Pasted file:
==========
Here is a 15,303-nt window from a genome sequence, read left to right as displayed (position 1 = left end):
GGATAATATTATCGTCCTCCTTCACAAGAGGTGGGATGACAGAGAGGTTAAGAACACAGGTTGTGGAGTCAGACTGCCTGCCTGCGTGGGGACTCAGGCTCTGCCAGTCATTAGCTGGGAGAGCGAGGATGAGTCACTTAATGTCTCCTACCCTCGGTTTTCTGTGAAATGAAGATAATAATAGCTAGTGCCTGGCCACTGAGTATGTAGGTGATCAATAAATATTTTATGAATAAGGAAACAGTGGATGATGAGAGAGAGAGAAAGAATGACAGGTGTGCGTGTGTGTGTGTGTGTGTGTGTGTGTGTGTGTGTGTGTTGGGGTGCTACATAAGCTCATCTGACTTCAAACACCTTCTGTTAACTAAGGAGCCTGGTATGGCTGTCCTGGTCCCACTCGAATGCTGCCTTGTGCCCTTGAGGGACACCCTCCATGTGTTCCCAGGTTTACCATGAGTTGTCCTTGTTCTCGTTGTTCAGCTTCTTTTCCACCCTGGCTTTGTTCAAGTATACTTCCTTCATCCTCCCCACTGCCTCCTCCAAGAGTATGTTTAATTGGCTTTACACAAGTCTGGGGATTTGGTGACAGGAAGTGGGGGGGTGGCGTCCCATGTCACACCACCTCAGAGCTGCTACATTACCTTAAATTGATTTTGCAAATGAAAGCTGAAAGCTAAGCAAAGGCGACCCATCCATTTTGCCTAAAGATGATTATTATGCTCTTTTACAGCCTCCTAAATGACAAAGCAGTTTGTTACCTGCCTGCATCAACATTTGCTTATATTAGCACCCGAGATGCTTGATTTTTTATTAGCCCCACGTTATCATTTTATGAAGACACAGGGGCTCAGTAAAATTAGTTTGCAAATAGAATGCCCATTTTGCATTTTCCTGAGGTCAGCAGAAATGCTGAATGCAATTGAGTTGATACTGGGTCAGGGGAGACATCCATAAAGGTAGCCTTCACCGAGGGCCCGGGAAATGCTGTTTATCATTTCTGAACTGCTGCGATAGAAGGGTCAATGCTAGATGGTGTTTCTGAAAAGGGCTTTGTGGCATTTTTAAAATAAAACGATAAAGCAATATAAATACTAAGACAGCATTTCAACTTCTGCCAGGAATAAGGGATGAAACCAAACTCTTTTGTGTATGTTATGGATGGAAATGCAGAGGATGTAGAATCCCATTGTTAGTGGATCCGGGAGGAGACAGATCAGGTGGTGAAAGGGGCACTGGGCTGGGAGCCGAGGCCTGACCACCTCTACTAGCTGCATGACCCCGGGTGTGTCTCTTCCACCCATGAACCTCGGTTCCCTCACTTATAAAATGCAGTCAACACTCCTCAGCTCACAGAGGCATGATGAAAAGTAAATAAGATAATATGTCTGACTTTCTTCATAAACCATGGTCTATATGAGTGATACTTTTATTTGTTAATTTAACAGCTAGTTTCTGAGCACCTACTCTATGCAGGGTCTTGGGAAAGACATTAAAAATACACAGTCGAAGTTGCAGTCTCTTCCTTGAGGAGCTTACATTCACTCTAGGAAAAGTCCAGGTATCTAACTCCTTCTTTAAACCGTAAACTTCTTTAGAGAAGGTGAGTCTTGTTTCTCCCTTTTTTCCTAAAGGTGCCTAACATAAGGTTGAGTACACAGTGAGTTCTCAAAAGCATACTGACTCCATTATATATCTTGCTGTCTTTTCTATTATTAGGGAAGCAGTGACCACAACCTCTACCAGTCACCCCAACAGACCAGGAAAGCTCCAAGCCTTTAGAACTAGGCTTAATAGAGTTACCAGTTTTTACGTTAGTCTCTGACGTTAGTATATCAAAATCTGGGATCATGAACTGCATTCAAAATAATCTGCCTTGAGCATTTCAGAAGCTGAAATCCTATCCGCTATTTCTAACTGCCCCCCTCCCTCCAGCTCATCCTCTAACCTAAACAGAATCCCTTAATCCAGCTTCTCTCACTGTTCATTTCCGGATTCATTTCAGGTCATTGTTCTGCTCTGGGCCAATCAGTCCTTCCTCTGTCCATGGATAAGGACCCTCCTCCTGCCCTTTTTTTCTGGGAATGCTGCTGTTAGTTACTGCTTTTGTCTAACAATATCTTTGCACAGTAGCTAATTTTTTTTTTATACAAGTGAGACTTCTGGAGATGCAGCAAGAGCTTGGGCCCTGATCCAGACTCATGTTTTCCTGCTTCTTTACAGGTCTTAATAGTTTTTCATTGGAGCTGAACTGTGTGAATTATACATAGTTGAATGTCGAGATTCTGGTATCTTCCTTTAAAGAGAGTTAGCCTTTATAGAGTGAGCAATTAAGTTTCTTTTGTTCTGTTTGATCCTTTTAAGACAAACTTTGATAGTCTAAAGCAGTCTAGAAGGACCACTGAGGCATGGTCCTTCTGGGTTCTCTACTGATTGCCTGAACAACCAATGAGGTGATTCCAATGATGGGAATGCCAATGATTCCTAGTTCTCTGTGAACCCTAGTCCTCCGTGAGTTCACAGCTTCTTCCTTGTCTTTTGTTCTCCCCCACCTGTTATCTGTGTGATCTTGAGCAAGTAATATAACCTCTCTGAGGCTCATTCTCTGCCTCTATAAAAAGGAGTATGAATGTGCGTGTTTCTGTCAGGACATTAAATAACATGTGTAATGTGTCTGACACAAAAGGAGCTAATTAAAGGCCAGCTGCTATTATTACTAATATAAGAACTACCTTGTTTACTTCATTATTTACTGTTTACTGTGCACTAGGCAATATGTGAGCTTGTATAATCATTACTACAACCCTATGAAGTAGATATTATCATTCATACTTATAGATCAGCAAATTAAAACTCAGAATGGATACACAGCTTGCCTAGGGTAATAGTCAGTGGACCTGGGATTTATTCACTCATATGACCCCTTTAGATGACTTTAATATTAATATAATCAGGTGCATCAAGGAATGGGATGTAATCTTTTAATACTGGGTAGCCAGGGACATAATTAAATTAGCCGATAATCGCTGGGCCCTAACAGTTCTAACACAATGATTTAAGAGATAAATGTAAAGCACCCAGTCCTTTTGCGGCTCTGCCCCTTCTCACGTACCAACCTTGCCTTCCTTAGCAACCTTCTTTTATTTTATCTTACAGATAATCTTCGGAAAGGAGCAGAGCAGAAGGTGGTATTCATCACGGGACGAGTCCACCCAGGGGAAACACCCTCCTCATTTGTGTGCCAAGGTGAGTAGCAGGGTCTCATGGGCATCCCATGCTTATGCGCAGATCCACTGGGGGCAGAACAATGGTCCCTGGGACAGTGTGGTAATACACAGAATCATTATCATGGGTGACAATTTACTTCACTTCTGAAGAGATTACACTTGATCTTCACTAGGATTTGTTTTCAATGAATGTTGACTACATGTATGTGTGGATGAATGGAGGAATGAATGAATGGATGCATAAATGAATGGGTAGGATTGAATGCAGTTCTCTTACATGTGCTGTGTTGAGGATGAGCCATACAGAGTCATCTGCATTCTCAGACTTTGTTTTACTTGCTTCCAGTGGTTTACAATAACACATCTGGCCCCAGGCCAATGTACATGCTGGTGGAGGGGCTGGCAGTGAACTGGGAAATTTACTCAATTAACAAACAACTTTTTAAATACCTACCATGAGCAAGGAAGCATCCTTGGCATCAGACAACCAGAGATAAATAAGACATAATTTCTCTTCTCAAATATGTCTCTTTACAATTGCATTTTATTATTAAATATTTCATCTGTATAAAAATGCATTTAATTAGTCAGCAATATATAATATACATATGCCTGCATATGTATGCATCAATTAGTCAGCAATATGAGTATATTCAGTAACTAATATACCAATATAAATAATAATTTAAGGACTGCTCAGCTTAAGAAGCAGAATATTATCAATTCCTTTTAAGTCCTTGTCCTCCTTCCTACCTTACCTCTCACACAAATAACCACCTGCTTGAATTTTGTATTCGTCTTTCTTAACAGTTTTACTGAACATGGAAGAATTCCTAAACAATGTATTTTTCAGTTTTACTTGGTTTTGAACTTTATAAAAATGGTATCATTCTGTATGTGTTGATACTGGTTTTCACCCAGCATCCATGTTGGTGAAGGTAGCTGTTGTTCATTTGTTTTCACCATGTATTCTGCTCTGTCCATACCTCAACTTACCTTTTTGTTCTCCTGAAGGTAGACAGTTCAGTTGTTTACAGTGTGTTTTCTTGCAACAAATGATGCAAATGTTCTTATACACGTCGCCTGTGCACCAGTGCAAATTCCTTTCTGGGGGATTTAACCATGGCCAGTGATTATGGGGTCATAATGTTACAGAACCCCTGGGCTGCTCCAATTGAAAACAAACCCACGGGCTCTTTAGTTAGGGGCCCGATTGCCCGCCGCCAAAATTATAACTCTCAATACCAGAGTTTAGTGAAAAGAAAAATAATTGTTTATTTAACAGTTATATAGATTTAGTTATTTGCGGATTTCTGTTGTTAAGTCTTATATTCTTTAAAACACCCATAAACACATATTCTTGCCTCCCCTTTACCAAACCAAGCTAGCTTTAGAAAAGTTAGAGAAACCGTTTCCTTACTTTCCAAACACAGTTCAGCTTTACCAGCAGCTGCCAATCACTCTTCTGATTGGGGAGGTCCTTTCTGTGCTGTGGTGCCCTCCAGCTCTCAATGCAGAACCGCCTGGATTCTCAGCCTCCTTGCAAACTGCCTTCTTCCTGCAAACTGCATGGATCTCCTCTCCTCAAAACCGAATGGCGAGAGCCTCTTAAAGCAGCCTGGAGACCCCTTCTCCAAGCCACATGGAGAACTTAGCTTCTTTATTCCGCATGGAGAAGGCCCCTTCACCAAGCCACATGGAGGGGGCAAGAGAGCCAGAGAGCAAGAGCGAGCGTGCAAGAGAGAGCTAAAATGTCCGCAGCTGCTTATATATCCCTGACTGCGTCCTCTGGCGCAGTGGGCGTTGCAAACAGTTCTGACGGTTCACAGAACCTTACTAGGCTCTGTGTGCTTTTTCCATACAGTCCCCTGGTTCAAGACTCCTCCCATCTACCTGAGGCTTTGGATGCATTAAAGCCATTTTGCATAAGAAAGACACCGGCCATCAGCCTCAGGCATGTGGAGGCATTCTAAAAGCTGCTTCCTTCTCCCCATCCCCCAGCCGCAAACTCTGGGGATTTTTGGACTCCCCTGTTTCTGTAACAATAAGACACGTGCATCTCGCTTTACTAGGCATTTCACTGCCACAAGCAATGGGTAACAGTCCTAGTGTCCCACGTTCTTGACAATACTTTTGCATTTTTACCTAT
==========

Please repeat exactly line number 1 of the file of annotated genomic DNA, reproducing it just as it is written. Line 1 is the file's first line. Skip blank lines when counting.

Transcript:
Here is a 15,303-nt window from a genome sequence, read left to right as displayed (position 1 = left end):